? ? fitted lenses is followed fre- ??
II quently by the general tone im- II
|| provement of other ailing or- ||
?? gans. I can positively give you ??
.. the best optical service north I.
|| of 53, and as good as the best, ||
?? south.
Consultation Free
II Broken Lenses Replaced II
|| Satisfaction Guaranteed ||
:: Robert Simpson, ij!
Opt. D. |
:: SPECIALIST IN REFRACTION ::
II Home Address, Juneau Alaska, ||
|| with Dr. Harrison, dentist, ||
Over Raymond Co.
Tl I I 1 I II 1 Ml 1 I M Id 11 IM I it 1^
? I I I I I I I H I I I I 1 I I 1
t r
||; HaveOnly
:: Ten Days
Greater
Reductions
Than Ever.
Til 111II l M I I I I I I I
I I I I I I I I I I I I I I I I II I I I II I M I I I I I I I I I
Forced Out of Business i;
By owner of Building. Had no lease. Must
Move in Thirtv days and have no house to ] j
move into. Must sacrifice my stock of !!
Watches, Clocks, Jewelery, Silver- ;;
ware, Cut Glass, Hand Painted China ;;
^ IJ.SH^JSK!!
Painted China and OPTICIAN < ?
II I I I I I I I I I I I I I I I I I I I I ? I I I D I I I I I II I
Professional Cards
R. W. JENNINGS
ATTORNEY-AT-LAW
Lewis Building, Juneau
Z. R. CHENEY
ATTORNEY-AT-LAW
Lewis Building, Juneau
R. A. GUNNISON
ATTORNEY-AT-LAW
Decker Building
Juneau .... Alaska ,1
H. P. CROWTHER
U. S. Deputy Surveyor
U. S. Mineral Surveyor
Office? Lewis Block ? Juneau
N. WATANABE j
DENTIST
Office Over Purity Pharmacy
Juneau ? ? Alaska
JOHN B. DENNY
ATTORNEY-AT-LAW
Mining and Corporation Law
Offices: Juneau, Alaska
Seattle, Wash.
J. F. EVERETT
ARCHITECT
?127 Walker Huilding, Seattle
205 Seward St. JUNEAU
W. H. CbKVKUAND P. J. Ct.KVEl.AND
Contractors-Builders
Estimates Furnished Free Upon
Request
Good Mechanics, Good Material,
Best Results
?PHONE 6-0-3 JUNEAU
H. W. AVERILL
DENTIST
Case Bldg. Front and Main Sts?. j
Office Hrs: 9 a. m. to 12 ;n,
1 p.m. to 5 p.m.; 7 p.m. to 9 jm**
?PHONE?209
? J
WHEN YOU want to well, go
o the Commercial Cafp fining Room, i
Lunch Counter, PrlYftffc Boxes. The
jhoicest viands at lowest prices. For
?eservations for ip'.yate parties, phone
181. 3-6-Lf.
' *
JUM?AU STEAMSHIP CO.
United States Mail Steamer
S. S. GEORGIA
Juneau-Sitka Route
Leaves Juneau for Funter, Ex
cursion Inlet, Hoonah, Gypsum, i
Tenakee, Killisnoo, Chatham and
Sitka S:00 a. m. April 4, 10, 16,
22, 28; May 4, 10. 16, 22, 28.;
June 3, 9, 15, 21, 27; July 3, 9,
15, 21, 27; August 2, 8, 14. 20.
26; September 1, 7, 13, 19.
and 25.
Leaves Juneau for Tyee and
Baranoff Warm Springs 8:00 a.
m. April 28th, May 28th, June
27th, July 27th, August 26th,
and September 25th.
Juneau-Skajfway Route
Leaves Juneau for Pearl Har
bor, Eagle River. Yankee Cove,
Sentinel Light Sta., Eldred Light
Sta., Comet, Haines, Skagway, 8
a. m. April 2, 8, 14, 20, 26; May
2. 8, 14, 20, 26; June 1. 7, 13, 19,
25; July 1, 7, 13. 19, 25, 31; Au
gust 6, 12, 18, 24, 30; September
5. 11. 17. 23. and 29.
Returning Leaves Skagway the
Following Day at 8 a. m.
WILLIS E. NOWELL, MANAGER
______________
HUMBOLDT STEAMSHIP CO. i
|
Tho Alaska Flyer S. S. HUMBOLDT TT <? Alaska Flyer
NORTHBOUND MAY 12
SOUTHBOUND MAY 13
DOCKS AT JUNEAU CITY WHARF
Seattle Ollice, 716 Second Ave. GEO. BURFOKD. Agent
** _i
?f-H-i 'i-i i m 11 i-r-1111111111111111111111111111 n 1111111111
? ALASKA I
:: \ STEAMSHIP COMPANY T
? ?- Safety, Service, Speed Ticket* to Seattle, Tncorna. Victoria and Vancouver. Through j
? ticket* to San Francisco
!!. JEFFERSON Northbound MAY 9 Southbound.... MAY 10 |
ALAMEDA Northbound MAY 12 Southbound.... MAY 19 'j
MARIPOSA Southbound MAY 9
NORTHWESTERN Northb'd... MAY 21 Southbound MAY 28 ?
Elmer E. Smith Douglas Agt. WILLIS E NOWELL, Juneau Agt.
?H-+ -fr-H-H-1-1- M i M i i | i i | i i i | I ImM.,1 M | I 1 I I I I M I I 1 I 1 1 1 I I 1 H-?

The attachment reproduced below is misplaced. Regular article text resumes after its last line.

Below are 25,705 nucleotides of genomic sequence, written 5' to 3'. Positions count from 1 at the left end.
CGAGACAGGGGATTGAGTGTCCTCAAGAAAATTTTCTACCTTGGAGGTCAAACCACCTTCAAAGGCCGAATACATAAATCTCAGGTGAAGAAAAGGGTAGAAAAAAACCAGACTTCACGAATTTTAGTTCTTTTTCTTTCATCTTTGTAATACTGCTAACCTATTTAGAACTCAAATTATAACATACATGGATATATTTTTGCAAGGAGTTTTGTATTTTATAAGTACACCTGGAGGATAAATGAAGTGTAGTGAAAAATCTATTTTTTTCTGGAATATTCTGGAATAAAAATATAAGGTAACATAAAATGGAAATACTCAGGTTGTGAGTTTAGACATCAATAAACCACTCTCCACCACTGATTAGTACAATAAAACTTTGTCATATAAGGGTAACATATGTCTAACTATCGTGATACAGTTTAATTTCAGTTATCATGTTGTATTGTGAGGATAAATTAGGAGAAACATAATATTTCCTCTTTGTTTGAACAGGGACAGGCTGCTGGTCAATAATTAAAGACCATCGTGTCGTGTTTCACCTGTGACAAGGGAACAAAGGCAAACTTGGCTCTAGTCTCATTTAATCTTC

? Bi A a I r\ Allen Shattuck, Agent, Office <>?
l INUKI nLAINl/ w,th juneau Transfer c?
T
t i ? n John Henson. Douglas Agent <>;
\ Steamship Company ??
? <"
? REGULAR FAST SERVICE BETWEEN SEATTLE AND JUNEAU <>?
T
? Southbound Sailings S. S. ALKl, - May 7 - 18 |:
?17 j. C 1.1.I First ^'ass $19.00
t rare to oeattle second ciaSS $12.00 -
i 1111'J 111111111 1111111111111111111111111II111111111111 -
| ALASKA COAST CO. f
Per Yakutat, Katalla, Cordova, Ellamar, Valdez, Latouche, Seward, < ?
I! ? , Seldovla?SAILS FROM JUNEAU
;; S. S .ADMIRAL SAMPSON MAY 8
;; s. s? Yukon may 24 ;;
;; SAILS FROM JUNEAU FOR SEATTLE AND TACOMA \\
;; a. 5. ADMIRAL SAMPSON MAY 17 ??
? ' s,. su yukon may 10 ; ;
? ? >?lghc Is reserved to change steamers or sailing dates without notice. <.
S. H? 'Ewing, Juneau Agent. ALASKA COAST COMPANY, Seattle J '
** 11 ii 11111111 m i r 111111111111" i " ?i " urn i?
t PACIFIC COAST STEAMSHIP CO. <>
SEATTLE, TACOMA, ]|
?. Victoria Vancouver, Bellingham, Everett, Olympia, Port Townsend, o
'? South BeJIingham, Eureka, Santa Barbara, Mexico, San Francisco,
? Anacortes, Los Angeles and San Diego.
% C. D. DUNANN, P. T. M. G. W. ANDREWS, G. A. P. D. o
T 112 Market Street, San Francisco. 113 James Street, Seattle <,
4 S. S. SPOKANE North May 3-14-25?South May 4-15-26
4> CITY OF SEATTLE North May 9-20-31?S. May 10 June 1 o
4^ Right Reserved to Change Schedule. S. HOWARD EWING, Local Agt. JJ)
?4M ??
CANADIAN PACIFIC RAILWAY CO.-B.C.CoastService
Sailing fium Aummu for Port Simpson. Prince Rupert. Swunson. Alert Bay, Vancouver
Victoria and Seattle j
PRINCESS MAY PJC DOCK MAY 14 j
' Front and Seward Kta. C. P. R. TICKET OFFICE T. SPICKETT. Ant. j;
FERRY TIME SCHEDULE
JUNEAU FERRY & NAVIGATION Co.?Operating Ferry Service Be
tween JUNEAU, DOUGLAS, TREADWELL and SHEEP CREEK
Lv. Juneau for
DoukUim and
Trend well
j *8:00 a. m.
i 9:00 a. ns.
11:00 a. m.
j' . 1:00 p. m.
j 3:00 p m.
{ ' 4:30 p.m.
S j 6:30 p. m.
j 8:00 p.m.
j I 9:00 p.m.
j '.11:00 p.m.
Lv. Tread
well for
Juneau
?8 : ^r? a. in.
9:25 a. m.
12:00 noon
1:40 p. rn.
3:26 p. m.
4:55 p. m.
6:55 p. m.
8:25 p. in.
9:25 p. m.
11:25 p. mj
Leaves
DouKlas for
Juneau
?8:30 a. m.
9:30 a.m.
12:05 p. m.
1:45 p. m.
3:30 p. m.
5:30 p. m.
7:05 p. m.
8:30 p.m.
9:30 p. m.
11:30 p. m.
Leaves Juneau daily
for Sheep Creek
11:00 a. m.
4:30 p. in.
Leaves Sheep
Creek for Juneau
11:40 a. ra.
5jJL0 p. m.
Krom Juneau ior
Sheep Creek
Saturday Nltrht Only j
11:00 p. m.
for Juneau
Returning Leaves
8heep Creek
11:40 p. m.
Leaves Treadwell
11:46 p. m.
Leaves Douglas
11:50 P- m.
~ i
We Are i Headquarters for
DRY GOODS, CLOTHING
BOOTS AND SHOES. FURNISHINGS
STAPLE AND FANCY GROCERIES
N ^ f
%
ALASKA-TREADWELL GOLD MINING CO.